In the last decades of the Cold War, Stanley became a persistent and vocal spokesman for Lithuania, educating anyone, from American school children to senators and congressmen, about Lithuania’s rich history and culture and the dismal plight of its people under Soviet rule. When the country regained its independence in 1991, the Museum took on a new role, facilitating and promoting scholars, artists, exhibits, genealogical research, and programs from Lithuania and the US, as well as hosting tours and exchanges between the two countries. Until his death, he was particularly honored and proud to serve the Republic of Lithuania as the Honorary Consul in Palm Beach, Florida.

Under Stanley’s stewardship and leadership, the Balzekas Museum has grown to become one of the largest ethnic museums in the country, an invaluable repository of Lithuanian books and artifacts as well as archival materials pertaining to the history of Lithuanian immigration to the United States and to Chicago. His curiosity and love of history made him well-suited to the task of running a Museum. The extensive and rapid growth of the Museum’s collections is a testament to Stanley’s ability to see historical significance in everything. “Even the smallest item, a well-worn handkerchief,” he once explained, “may be a donor’s precious heirloom and last connection to Lithuania.” Stanley spent many late nights in his corner office reading donors’ letters and writing personal thank you notes to members and contributors to the Museum’s mission.

Outside of museum activities, over the years Stanley lent his tireless work ethic, leadership skills, and business acumen to numerous civic and cultural projects, committees, and institutions, including the Chicago Public Library Board, the lllinois State Museum Board, the Chicago Commission for Human Rights, Lithuanian-American Council, the Chicago-Vilnius Sister Cities Committee, and the Lithuanian Chamber of Commerce. He received numerous awards and distinctions for his service, including the Captive Nations Eisenhower Proclamation Medal, the Medal of Honor from the Daughters of the American Revolution, and the Order of Lincoln, the highest honor given by the state of Illinois. For merits to Lithuania, he was awarded the Order of the Grand Duke Gediminas, 3rd Degree, 1992; Grand Duke Gediminas, Commander’s Cross, 1996; Medal of Žygimantas Augustas, City of Vilnius, 2001; the Order of the Lithuanian Numismatist, 3rd Class, 2003; the Star of Lithuania’s Millenium, 2009; the Order for Merits to Lithuania, Grand Cross, 2016; and the Badge of Honor “For Merits of World Lithuanians to Lithuania”, 2020. An inductee of the National Lithuanian American Hall of Fame, 2018, he was twice awarded the Balzekas Museum Award of Excellence, most recently, on his 95th birthday last October. On the same occasion, he was inducted into and honored by the Lithuanian Royal Union of Nobility as a member of the House of Lubicz.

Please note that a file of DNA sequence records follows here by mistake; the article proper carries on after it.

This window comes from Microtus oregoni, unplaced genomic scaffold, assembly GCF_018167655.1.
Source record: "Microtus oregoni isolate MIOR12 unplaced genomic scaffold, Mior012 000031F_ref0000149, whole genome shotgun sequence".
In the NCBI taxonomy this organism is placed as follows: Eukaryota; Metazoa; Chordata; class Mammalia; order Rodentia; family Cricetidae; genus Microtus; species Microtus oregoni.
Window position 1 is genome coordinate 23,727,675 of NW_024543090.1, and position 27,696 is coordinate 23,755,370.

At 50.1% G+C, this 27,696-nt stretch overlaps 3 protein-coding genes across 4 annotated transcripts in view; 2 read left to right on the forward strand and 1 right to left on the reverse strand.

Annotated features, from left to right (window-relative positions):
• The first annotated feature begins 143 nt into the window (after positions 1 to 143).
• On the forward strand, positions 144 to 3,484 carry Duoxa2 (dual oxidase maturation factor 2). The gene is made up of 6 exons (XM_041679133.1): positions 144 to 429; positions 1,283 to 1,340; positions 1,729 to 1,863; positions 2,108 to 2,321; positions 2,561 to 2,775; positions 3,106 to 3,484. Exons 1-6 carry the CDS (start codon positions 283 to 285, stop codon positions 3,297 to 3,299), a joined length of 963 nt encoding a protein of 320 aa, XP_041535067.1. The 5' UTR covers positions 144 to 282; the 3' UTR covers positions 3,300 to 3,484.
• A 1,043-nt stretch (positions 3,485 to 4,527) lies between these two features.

He was happiest meeting new people and reconnecting with old friends, and, in turn, many were drawn to his jovial demeanor and sense of humor. He insisted on documenting every occasion with photographs and enjoyed lending even the most informal snapshot mock gravitas by striking a hand-shake pose with other subjects. Mindful of the public relations potential of any picture, in group shots he often took center stage. “If you stand on the ends, the newspaper may crop you out of the shot,” he warned. He eagerly dispensed this tidbit and other life lessons he gleaned over the years.

The consummate host, over the years Stanley entertained countless guests at the Museum and at his apartment on the 87th floor of the Hancock Building. Here, foreign dignitaries could rub shoulders with regular Chicagoans, forging new and unexpected networks and ventures while taking in the spectacular sunset views of the city. As his health declined in recent months, Stanley spent most days seated at this very vantage point, overlooking the real-world map of familiar streets and landmarks that charted his own long life.

Refusing to retire, he found stimulation and purpose in his work and never ran out of ideas. One of his last initiatives was to turn a small vacant lot north of the Museum into a park he christened: “Love and Respect Park”. Its centerpiece is a young tree, a scion of the thousand-year-old “Stelmužė” Oak in Lithuania. Thanks to his vision and stewardship, Stanley’s legacy, too, will live on and thrive for years to come through his beloved Museum and family, and everyone whose lives he has touched.

Out of an abundance of caution, the funeral service and interment are private. When it is safe to do so, everyone who knew and loved Stanley will be invited to attend a celebration of his remarkable life, at which time they can raise a glass and join in Stanley’s signature toast: “To all the beautiful ladies at this table!”

In lieu of flowers, memorial contributions may be made in Stanley’s honor to the Balzekas Museum of Lithuanian Culture, 6500 S. Pulaski Rd., Chicago IL 60629, U.S.A. or through PayPal below:

Memorial Gifts

In lieu of flowers, memorial contributions to the Balzekas Museum of Lithuanian Culture would be greatly appreciated:

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By mail:
Balzekas Museum of Lithuanian Culture
6500 S. Pulaski Rd.
Chicago, IL 60521 

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By PayPal:


Ačiū / Thank you